Thursday, February 11, 2016

Natan Sharansky's 30th Anniversary of Freedom

Natan Sharansky was freed as a Prisoner of Zion 30 years ago today. Sharansky is one of the most famous former Soviet refusniks and should be treated as a hero of the Jewish people. In the 30 years since he gained his freedom Sharansky has become a devoted Israeli politician.

In 1973, Sharansky applied for an exit visa to Israel, but was refused on “security” grounds. Following this denial, Sharansky became more involved with the refusnik movement and became an activist for Soviet Jews. On March 15, 1977, he was arrested by the KGB, accused of treason and espionage. I remember marching at the Rally to Free Soviet Jews in D.C. with my mother. Somewhere in the crowd with her own mother, was a 14-year-old girl, who would become my wife 11-and-a-half years later.

The human rights activist arrived in Israel on February 11, 1986, where he was greeted by Prime Minister Shimon Peres. In 1988, he was elected President of the newly created Zionist Forum, the umbrella organization of former Soviet activists. He also served as an associate editor of the Jerusalem Report. In November 2006, Sharansky resigned from the Knesset and assumed the position of Chairman of the then newly-established Adelson Institute for Strategic Studies of the Shalem Center in Jerusalem. In June 2009, he was elected and sworn in as Chairman of The Jewish Agency for Israel, a post he holds today. He is credited with creating a space at the Western Wall for men and women to pray together. This plan for egalitarian prayer at the Kotel, which Sharansky worked on for several years, took effect late last month.

Since Sharansky's release from a Soviet prison, he has accomplished so much on behalf of the Jewish people. Personally, I've visited the Former Soviet Union twice and have had the pleasure of meeting Mr. Sharansky several times -- both in Israel and in the United States. It is always an honor to be in his presence and I'll never forget what this great man sacrificed for his fellow Soviet Jews.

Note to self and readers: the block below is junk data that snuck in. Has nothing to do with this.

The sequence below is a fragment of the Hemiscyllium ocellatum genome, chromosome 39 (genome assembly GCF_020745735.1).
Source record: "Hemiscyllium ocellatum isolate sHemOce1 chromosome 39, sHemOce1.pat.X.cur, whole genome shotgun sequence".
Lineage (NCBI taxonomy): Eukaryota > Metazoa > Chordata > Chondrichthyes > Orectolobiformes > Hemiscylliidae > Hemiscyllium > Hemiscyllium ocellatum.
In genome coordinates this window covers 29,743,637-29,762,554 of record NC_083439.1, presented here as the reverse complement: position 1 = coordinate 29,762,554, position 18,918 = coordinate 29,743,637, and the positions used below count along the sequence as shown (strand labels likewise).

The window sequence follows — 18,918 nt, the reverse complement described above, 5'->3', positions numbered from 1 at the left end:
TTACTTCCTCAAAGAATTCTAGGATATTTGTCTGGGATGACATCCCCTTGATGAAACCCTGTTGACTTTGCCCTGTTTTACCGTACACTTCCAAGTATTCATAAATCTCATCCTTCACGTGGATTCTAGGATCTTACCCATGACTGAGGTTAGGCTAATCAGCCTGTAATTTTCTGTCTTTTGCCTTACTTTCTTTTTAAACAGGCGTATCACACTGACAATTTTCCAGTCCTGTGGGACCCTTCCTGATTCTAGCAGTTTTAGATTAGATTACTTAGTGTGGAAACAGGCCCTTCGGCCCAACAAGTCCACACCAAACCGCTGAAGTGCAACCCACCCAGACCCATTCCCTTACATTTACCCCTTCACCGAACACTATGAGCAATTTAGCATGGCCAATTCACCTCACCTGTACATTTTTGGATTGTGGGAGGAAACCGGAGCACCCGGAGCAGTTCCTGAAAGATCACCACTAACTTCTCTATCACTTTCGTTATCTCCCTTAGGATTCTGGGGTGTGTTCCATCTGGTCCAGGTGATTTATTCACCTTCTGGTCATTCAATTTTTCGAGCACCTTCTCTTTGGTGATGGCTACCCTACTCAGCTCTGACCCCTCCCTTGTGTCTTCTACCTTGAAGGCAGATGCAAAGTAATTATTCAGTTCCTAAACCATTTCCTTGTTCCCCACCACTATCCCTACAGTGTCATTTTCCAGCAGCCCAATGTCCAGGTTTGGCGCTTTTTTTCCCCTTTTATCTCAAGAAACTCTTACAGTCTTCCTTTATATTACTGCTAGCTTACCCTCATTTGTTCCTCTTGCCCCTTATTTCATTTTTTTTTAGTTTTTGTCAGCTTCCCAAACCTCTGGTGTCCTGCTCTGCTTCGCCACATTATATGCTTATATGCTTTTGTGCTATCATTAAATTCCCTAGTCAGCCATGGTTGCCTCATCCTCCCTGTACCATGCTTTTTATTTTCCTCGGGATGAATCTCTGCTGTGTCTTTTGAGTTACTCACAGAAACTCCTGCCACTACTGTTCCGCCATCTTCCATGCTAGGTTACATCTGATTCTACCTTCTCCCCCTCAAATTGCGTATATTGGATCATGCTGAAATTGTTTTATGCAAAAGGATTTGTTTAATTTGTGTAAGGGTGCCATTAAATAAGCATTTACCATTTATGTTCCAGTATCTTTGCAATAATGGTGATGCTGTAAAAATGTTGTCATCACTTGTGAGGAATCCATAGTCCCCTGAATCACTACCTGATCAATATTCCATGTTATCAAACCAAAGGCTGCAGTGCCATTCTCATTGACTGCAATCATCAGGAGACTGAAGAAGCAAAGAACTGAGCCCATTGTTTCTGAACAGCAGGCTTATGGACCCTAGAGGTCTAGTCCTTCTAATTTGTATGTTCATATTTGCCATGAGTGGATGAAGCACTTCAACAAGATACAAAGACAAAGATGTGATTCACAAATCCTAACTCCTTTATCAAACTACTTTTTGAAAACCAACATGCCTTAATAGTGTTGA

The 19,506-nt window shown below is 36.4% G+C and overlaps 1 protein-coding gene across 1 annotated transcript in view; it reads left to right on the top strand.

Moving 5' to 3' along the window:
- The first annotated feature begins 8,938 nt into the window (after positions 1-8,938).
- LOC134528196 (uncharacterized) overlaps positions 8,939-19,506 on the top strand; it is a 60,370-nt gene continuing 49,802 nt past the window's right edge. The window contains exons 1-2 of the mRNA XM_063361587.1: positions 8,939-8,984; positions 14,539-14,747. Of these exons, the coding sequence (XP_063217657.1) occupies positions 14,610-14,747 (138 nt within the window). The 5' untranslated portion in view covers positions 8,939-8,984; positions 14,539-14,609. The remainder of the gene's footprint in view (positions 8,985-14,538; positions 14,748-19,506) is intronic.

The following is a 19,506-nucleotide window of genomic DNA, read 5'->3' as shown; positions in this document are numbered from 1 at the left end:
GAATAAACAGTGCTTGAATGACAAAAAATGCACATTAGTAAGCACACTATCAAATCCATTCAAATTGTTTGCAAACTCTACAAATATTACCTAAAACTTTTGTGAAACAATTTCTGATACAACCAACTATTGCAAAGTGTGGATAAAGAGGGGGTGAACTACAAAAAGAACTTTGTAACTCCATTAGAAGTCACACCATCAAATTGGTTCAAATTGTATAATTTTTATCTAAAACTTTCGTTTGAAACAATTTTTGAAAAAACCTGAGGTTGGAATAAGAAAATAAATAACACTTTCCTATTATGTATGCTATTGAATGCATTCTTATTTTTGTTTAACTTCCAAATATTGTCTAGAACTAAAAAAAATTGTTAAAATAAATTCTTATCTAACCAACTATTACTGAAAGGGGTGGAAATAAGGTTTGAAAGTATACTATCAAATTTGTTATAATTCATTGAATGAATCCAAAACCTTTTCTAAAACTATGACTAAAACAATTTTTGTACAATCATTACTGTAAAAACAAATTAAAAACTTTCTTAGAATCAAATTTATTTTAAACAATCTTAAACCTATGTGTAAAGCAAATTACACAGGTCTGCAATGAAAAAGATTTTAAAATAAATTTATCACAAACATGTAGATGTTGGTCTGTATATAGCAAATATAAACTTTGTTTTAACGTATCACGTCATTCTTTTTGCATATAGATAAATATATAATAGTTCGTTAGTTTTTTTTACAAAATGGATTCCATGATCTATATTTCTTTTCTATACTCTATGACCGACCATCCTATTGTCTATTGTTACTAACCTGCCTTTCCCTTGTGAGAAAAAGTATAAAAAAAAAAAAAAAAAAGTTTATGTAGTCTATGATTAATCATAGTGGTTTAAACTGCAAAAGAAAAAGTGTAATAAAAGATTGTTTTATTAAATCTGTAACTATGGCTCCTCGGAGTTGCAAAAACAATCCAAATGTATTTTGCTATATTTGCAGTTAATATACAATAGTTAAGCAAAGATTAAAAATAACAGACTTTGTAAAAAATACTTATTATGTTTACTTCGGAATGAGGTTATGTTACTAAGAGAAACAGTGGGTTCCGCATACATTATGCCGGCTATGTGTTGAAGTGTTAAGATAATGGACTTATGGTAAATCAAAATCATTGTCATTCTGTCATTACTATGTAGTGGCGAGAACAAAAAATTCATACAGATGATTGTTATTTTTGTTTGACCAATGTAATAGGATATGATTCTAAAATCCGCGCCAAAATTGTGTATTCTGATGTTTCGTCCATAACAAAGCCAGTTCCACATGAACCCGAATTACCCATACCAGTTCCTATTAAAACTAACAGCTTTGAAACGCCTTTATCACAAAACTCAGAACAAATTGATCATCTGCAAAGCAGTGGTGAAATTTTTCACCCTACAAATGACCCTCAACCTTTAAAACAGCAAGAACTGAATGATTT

On the occasion of the thirtieth anniversary of his freedom, his daughter Rachel Sharansky Danziger wrote a gripping op-ed in the Times of Israel titled "30 years after Glienicke Bridge."

The bridge was Glienicke Bridge, of Steven Spielberg’s “Bridge of Spies” fame. When my father walked onto it he was a prisoner in the Soviet block, though a free man in spirit. He found freedom on the day he stopped hiding his opinions. He earned freedom as he fought for his right to be a Jew in Israel, and for his fellow Russians’ human rights. He preserved it as the KGB imprisoned his body, trying and failing to force him to recant...

As my parents’ daughter, I am forever aware that I owe my existence to the people who yelled with my mother. I wouldn’t be here today if you, the Jews of the world, wouldn’t have opened your hearts and your homes and your purses. You marched in rallies, sent letters to your representatives, paid my mother’s tickets as she flew from one demonstration to another. You hosted her. You encouraged her. Your yells broke through the Iron Curtain. They broke into my father’s cell long before they broke him out of it. And they broke into my inner geography, where they ring and echo to this day.

I want you to know that I remember, and that I am grateful. I want you to know that when I saw my parents playing with their grandchildren near Lefortovo Prison several years ago, it was your victory that made me almost dance with joy. Thirty-five years earlier, my father’s KGB investigator told him that “we don’t let heroes leave Lefortovo alive.” You, the Jewish People, proved him wrong.

Your spirit and strength in those years freed a man, and brought an empire to its knees. When I feel tired, when I fear for the future, when we squabble and fight within ourselves, I go back to your echos inside me, and find hope.

Natan Sharansky: Thank you for your courage, conviction and devotion to the Jewish people: "Am Yisrael Chai... The Jewish people endure!"

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